Written by Karen Gellender: firstname.lastname@example.org Friday, 15 June 2012 00:00
At the risk of sounding precocious, I’ve been suspicious of new curriculum initiatives ever since I was 5 years old. Actually, it’s more like I have one very vivid memory from when I was 5 that I only realized the significance of much later, but it certainly planted a seed of wariness.
One day in kindergarten, my classmates were called up to our teacher one at a time during our usual playtime. When my name was called, I nervously approached the desk only to find my teacher pointing to a single word on a page. “Can you read this?” she asked.
“Ah-ah-ah…” five-year-old me responded.
“Apple,” she said, and I can still remember the almost palpable disappointment in her voice. At the time, I was upset because I had let my beloved teacher down. Now, I wonder if she was really disappointed in me because I couldn’t read, or if she was just disheartened by the curriculum she was being forced to teach. She had to ask me to read a word, knowing I hadn’t been taught the skills to sound it out; either I recognized the whole word, or I didn’t.
This was the early ’80s, when phonics was being phased out in favor of the Whole Language system of reading instruction. I never did completely understand it, but I believe it was a system of reading where you were supposed to be able to identify a word in a sentence based on the words around it. It’s not a very intuitive way to learn English (although not a bad way to learn Chinese necessarily, but that’s another topic.)
Needless to say, this whole school of thought never really clicked for me. The situation got so bad later on that my first-grade teacher had to inform my mother that I still couldn’t read. To her credit, my mother did not panic at this news; instead, she rolled her eyes and bought me a basic phonics workbook.
She likes to say that I was reading by the end of the day, but that could be prideful exaggeration; still, whether she’s fibbing or not, phonics worked. In another year’s time, I would go from the classification “Can’t read, poor thing!” to “reads several years above grade level for some completely mysterious reason, and please pay no attention to that non-sponsored workbook behind the curtain.”
This was probably the most egregious example of Karen the student being failed by poor curriculum, but it was far from the only one. I had problems in middle school, but I only survive by pretending middle school never happened, so let’s skip to high school, where I encountered the merry-go-round, Groundhog Day-like charm of the sequential math program.
Now when my father reminisced about his high school math courses, he used terms like algebra, geometry, and trigonometry - grand, robust concepts that even a non-mathematically inclined person like me could wrap her brain around. However, I did not get to take algebra, geometry and trigonometry: I took sequential I, sequential II and sequential III, which was all of those subjects mixed together in a blender, plus some pre-calc if your teacher was feeling particularly sadistic that day.
Instead of learning math concepts as part of larger thematic units, you learned all different kinds of random math in sequence for three years, going a little further in depth with each topic each year. In theory, this ensured that you had the opportunity to frequently review everything you had learned. In practice, you were already bored with all of these topics by the time you got to sequential II, and by sequential III they were practically coma-inducing. It played out like one of those elliptical nightmares you can’t quite wake up from, with the added bonus of long division.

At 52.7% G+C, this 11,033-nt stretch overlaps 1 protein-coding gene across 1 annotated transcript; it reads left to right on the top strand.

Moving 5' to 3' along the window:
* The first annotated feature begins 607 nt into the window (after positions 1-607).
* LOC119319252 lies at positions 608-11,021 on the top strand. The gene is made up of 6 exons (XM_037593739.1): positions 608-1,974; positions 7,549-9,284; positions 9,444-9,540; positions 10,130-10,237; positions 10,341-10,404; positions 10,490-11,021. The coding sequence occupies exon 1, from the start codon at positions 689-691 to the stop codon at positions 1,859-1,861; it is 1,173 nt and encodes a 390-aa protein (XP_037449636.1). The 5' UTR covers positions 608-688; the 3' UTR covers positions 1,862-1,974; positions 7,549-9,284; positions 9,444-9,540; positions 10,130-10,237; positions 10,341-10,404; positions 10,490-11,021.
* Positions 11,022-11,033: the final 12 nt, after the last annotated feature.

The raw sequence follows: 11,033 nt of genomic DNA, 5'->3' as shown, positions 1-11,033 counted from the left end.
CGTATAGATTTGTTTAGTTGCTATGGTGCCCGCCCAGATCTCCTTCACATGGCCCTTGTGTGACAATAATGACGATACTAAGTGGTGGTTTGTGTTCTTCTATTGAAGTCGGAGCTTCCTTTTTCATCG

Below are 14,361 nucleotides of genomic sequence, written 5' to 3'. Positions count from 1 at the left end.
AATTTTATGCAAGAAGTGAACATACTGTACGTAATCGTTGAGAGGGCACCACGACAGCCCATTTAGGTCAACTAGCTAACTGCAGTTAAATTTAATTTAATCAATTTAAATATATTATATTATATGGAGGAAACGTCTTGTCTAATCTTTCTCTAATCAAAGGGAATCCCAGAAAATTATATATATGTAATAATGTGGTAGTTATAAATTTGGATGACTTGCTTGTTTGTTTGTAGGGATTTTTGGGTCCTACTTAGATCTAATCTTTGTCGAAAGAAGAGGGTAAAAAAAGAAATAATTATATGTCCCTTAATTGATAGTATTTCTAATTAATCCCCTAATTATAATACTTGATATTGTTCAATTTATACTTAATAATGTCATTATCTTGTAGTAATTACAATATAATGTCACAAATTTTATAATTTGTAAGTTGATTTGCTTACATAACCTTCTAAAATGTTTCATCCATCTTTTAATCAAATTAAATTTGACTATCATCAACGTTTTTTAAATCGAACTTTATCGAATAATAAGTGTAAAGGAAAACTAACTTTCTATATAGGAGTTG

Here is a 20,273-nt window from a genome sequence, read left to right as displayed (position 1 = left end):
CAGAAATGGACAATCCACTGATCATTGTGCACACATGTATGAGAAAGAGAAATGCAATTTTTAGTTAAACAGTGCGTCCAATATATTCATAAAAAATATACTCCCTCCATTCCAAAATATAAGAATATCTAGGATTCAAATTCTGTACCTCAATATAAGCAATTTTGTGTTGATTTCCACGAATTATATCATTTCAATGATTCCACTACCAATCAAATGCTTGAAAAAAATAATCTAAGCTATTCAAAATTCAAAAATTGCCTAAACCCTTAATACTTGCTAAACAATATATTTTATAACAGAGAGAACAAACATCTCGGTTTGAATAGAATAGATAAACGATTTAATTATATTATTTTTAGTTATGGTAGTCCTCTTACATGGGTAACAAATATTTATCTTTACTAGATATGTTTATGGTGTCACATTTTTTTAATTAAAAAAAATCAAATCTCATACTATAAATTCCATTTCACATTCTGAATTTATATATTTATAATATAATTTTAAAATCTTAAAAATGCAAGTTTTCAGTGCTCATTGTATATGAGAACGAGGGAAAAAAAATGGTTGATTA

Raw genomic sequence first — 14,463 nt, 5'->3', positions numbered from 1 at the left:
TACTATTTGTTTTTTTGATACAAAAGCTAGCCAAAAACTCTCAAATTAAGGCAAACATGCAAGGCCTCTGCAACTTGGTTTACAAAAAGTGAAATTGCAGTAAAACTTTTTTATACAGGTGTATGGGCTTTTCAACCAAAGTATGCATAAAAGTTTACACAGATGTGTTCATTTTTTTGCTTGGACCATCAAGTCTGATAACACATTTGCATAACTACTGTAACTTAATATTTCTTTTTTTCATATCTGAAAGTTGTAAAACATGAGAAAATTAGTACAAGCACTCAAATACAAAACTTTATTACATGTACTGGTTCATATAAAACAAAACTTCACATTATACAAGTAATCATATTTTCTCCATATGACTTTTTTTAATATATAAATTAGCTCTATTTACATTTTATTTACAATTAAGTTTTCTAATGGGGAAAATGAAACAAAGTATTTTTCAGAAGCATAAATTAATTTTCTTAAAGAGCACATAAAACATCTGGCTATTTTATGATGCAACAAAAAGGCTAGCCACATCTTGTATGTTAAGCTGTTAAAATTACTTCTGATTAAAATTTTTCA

I also endured one year of a combined English-Social Studies curriculum. This wasn’t too bad for social studies, but it thoroughly emasculated the literature; the constant refrain of “what does the literature teach us about the culture you just learned about?” made everything seem banal. Instead of seeing books in terms of stories and characters, each text became a didactic and entirely unnecessary addendum to our social studies textbook. I hated Chinua Achebe’s Things Fall Apart when I read it for this class, only to realize when I read it again later on that it’s really a great book; it was much easier to appreciate it when it wasn’t being used to jam a message about the evils of colonization down my throat.
This is only a few examples of some of the bad curriculum I encountered, and I was lucky enough to attend one of the top-tier school districts in the country. If this was the kind of stuff I had to deal with, what kind of curriculum were most kids in average-to-poor schools seeing? Furthermore, I may not work in education, but from the communications I’ve had with people who do, it’s only gotten worse in the years since I graduated high school.
Criticizing teachers is all the rage right now and sure, there are some bad teachers, but the majority are dedicated to their students. However, my concerns with education are much more basic: What are the kids being taught, and does it make a lick of sense? Has a once important subject been stripped to a desiccated husk of its former self in a well-meaning, but misguided attempt to improve it, because if so, maybe that’s the kind of systemic-level problem we should address first?
Enough about teacher accountability, which is maybe Step 17 in a sensible plan of improving American education; I’d like to hear much, much more about Step 1 first.